Chapter 2 - Problem with current system

2.1 As shares and options provided under employee share schemes are substitutes for a cash salary (or another form of employment income), our tax rules seek to tax benefits arising under employee share schemes in an equivalent way to cash salary or wages. This is to ensure neutrality between different remuneration strategies and to prevent tax distorting commercial decisions to remunerate in one way rather than another.

2.2 Consequently, the current rules treat as employment income a “benefit” that arises under an employee share scheme. The “benefit” under an employee share scheme is, in the case of an acquisition of shares, the amount by which the value of the shares when they are acquired is more than the amount paid or payable for them. Share options provided to employees are generally[4] not taxed until they are exercised, at which time the tax treatment of a share acquisition applies.

2.3 The benefit arising under an employee share scheme is treated as employment income under section CE 1(1)(d) of the Income Tax Act 2007, but unlike most other employment income, it is not a PAYE income payment (under section RD 3) nor is it a fringe benefit. This means that, unlike cash salary or wages, the benefit is not subject to any form of taxation at source and it is the employee’s obligation to file an IR 3 return and pay the requisite tax.

Potential problems with current collection system

2.4 The example below illustrates a potential problem with this approach.

Example 1

John is offered 500 shares in his employer XCo for a purchase price of $10,000. The market value of the shares on the day he is able to acquire the shares is $50,000. If John chooses to acquire the shares, John’s employment income from the employee share scheme is $40,000 ($50,000 market value of the shares – $10,000 purchase price). As an alternative, XCo offers John a $40,000 cash bonus (which is currently his only source of income). John may choose to take either the shares or the $40,000 cash bonus.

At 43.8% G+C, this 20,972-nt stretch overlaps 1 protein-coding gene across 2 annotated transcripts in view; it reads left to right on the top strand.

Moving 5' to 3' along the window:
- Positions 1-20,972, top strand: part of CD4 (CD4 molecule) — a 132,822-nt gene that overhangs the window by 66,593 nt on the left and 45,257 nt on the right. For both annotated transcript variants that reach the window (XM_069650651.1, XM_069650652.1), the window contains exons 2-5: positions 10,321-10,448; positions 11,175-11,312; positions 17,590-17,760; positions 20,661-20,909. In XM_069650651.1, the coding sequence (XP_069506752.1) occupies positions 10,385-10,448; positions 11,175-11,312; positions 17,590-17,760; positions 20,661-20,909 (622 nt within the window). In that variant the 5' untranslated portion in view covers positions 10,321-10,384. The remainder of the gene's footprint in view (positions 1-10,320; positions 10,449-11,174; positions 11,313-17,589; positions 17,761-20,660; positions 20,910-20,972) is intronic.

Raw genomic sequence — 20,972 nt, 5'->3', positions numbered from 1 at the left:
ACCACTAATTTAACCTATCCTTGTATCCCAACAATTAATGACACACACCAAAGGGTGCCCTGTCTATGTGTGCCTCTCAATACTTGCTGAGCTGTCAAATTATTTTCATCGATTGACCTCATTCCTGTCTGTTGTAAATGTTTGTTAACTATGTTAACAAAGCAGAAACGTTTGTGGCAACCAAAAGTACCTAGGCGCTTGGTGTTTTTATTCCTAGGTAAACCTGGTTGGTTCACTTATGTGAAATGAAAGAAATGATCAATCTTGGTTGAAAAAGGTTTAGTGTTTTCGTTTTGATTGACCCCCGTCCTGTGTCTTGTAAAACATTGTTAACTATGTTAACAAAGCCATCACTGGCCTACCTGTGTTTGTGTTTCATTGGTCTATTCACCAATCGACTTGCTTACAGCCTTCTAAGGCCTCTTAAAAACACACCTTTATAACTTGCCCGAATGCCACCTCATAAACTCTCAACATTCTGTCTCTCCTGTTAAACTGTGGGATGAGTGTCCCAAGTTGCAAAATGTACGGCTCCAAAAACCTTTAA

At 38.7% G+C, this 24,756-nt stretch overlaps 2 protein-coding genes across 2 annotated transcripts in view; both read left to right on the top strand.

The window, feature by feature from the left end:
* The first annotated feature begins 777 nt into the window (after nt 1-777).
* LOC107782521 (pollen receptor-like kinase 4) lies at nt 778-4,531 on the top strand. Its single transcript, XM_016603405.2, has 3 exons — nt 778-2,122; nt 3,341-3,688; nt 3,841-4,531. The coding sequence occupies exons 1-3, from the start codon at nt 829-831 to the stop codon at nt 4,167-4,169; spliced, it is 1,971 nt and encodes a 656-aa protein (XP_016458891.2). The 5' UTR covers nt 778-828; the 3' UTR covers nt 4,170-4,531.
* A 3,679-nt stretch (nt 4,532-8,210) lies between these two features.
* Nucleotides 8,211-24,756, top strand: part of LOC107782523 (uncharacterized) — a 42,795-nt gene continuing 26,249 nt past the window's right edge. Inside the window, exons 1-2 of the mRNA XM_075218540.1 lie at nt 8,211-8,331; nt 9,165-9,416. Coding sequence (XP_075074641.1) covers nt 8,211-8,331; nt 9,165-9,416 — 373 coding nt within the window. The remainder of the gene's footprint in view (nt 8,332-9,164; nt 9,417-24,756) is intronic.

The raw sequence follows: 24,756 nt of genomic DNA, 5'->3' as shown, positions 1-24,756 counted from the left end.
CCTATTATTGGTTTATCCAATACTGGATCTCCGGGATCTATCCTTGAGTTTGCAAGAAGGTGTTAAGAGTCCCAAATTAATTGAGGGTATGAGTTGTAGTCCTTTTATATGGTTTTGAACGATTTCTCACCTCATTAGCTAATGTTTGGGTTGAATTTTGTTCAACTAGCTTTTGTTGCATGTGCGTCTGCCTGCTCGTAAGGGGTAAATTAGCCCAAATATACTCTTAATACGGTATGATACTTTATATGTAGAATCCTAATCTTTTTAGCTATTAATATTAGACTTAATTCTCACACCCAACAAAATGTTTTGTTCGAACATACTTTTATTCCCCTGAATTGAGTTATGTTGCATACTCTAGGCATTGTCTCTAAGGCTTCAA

2.5 Under our current tax rules, if John chooses to purchase the shares and receive his $40,000 employment income in this form, he would have to account for tax on this income himself. This would involve:

  • John filing an IR 3 – which he would not otherwise have to file; and
  • funding the resulting tax liability from: (a) his after-tax cash salary; (b) the sale of a portion of his shares (assuming there is a market for the shares and the employee share scheme allows him to do so); or (c) borrowings.

2.6 The receipt of the employee share scheme benefit also raises the issue of whether John will be subject to the provisional tax rules. As John’s residual income tax (RIT) in the year he receives the employee share scheme benefit is less than $50,000, the tax on his employee share scheme benefit for that income year is due in one instalment on the terminal tax date and therefore he will not bear use-of-money interest (UOMI) if he does not pay provisional tax.

2.7 John will be subject to the provisional tax rules in the following income year because of the inclusion of the employee share scheme benefit in the current income year. He will be required to pay provisional tax on the expectation that he will continue to be subject to the provisional tax rules whereas, in reality, receipt of the employee share scheme benefit may have been a one-off occurrence.